Funny you should say that. Arguably one of the most expressive languages around, Common Lisp, relies heavily on code generators (compile time macros).
I love code generators, macros, "wizards", etc. They let me express my applications requirements in a way much closer to their domain than what the assorted languages provide. I've been working with them for over 15 years.
Plus, while many languages truly aren't very expressive for a particular domain, they are quite dominant. A code generator can enhance a lesser environment in a specific way allowing you to leverage both the community and legacy code already in the other language along with the expressability of the language for the code generator in the specific vertical you are dealing with.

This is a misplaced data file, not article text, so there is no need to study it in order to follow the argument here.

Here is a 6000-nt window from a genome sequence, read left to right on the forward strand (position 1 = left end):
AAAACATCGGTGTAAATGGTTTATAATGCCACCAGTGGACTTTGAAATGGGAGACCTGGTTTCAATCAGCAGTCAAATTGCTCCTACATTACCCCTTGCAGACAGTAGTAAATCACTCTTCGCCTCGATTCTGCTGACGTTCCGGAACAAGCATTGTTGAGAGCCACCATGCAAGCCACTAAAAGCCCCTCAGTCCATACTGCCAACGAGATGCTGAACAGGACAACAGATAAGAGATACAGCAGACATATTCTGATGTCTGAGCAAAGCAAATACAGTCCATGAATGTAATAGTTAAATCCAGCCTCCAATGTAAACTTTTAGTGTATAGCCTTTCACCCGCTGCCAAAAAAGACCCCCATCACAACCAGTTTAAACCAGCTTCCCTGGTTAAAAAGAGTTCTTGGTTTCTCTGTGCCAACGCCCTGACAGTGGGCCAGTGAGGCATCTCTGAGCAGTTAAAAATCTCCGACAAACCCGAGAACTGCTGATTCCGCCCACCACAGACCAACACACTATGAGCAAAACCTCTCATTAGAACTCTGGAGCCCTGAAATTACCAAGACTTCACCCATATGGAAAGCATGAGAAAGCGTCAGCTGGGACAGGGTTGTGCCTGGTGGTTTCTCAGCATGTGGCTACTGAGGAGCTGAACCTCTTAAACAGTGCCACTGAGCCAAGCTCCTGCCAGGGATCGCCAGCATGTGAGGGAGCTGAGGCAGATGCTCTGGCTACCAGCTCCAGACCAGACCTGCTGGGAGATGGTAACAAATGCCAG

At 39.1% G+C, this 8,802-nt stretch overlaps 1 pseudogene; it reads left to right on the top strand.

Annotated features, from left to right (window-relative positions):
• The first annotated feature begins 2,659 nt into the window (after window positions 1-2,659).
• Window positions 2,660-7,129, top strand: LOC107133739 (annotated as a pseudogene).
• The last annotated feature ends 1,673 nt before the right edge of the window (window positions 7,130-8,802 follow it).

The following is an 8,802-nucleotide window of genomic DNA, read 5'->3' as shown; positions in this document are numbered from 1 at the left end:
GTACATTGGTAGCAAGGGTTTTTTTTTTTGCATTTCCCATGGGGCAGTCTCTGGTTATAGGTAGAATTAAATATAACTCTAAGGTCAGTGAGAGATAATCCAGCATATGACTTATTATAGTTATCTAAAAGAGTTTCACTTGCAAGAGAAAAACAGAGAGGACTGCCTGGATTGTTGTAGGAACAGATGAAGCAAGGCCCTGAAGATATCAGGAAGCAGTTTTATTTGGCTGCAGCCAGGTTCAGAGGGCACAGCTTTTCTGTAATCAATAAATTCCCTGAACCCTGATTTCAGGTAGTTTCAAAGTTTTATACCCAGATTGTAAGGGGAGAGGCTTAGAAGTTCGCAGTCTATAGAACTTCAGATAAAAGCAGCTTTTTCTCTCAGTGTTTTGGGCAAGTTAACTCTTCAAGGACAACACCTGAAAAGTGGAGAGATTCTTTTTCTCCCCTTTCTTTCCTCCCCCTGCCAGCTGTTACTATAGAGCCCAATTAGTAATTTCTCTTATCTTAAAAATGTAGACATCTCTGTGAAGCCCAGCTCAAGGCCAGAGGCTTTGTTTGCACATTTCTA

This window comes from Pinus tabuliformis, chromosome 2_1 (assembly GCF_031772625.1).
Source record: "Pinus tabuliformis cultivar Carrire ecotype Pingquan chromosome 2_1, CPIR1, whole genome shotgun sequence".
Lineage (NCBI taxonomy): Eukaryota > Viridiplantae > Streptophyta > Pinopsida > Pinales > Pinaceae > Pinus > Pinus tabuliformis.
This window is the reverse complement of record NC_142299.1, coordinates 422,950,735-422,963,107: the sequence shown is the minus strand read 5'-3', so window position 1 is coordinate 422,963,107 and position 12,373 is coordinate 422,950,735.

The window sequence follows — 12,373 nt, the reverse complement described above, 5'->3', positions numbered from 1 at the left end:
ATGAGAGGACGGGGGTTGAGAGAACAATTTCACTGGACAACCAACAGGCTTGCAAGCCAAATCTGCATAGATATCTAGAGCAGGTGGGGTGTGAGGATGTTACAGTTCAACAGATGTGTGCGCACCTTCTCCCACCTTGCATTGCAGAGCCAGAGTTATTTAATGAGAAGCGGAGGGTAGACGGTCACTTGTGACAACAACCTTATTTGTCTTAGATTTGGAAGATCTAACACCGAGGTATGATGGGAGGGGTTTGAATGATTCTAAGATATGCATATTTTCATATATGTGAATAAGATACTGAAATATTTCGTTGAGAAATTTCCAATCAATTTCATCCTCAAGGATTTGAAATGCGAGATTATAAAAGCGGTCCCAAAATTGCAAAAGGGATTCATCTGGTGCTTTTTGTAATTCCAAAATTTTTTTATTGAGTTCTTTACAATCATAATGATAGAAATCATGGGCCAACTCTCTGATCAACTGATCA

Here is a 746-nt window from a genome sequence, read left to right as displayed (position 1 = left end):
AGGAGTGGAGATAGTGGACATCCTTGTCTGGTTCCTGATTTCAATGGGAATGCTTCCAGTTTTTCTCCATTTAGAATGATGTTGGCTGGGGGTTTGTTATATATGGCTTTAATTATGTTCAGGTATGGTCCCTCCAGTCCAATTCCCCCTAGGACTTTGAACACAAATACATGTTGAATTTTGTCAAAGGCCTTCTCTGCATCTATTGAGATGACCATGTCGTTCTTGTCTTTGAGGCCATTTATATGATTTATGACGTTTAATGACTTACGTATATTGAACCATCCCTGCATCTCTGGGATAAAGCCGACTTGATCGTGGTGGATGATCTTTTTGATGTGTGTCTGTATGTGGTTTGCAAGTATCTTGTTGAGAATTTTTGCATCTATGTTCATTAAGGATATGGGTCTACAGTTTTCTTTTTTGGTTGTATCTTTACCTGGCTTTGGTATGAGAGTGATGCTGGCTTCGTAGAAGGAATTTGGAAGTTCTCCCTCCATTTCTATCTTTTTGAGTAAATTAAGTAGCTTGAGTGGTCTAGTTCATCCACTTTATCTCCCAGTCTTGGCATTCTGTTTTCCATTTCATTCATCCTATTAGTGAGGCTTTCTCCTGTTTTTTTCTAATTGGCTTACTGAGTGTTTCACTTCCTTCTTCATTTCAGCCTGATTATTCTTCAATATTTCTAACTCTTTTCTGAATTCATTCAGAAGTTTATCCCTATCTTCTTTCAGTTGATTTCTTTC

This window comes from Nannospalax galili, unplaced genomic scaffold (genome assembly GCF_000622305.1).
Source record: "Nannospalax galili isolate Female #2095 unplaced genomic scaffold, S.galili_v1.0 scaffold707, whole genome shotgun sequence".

Code generators help leverage existing environments so that you don't have to give up higher level abstractions or throw out the baby with the bathwater by migrating to a more expressive system.
The hard part is finding a good code generator that allows you not only create the code, but also recreate the code. That's the sign of a better environment as most systems are a one shot deal that don't adapt to change very well.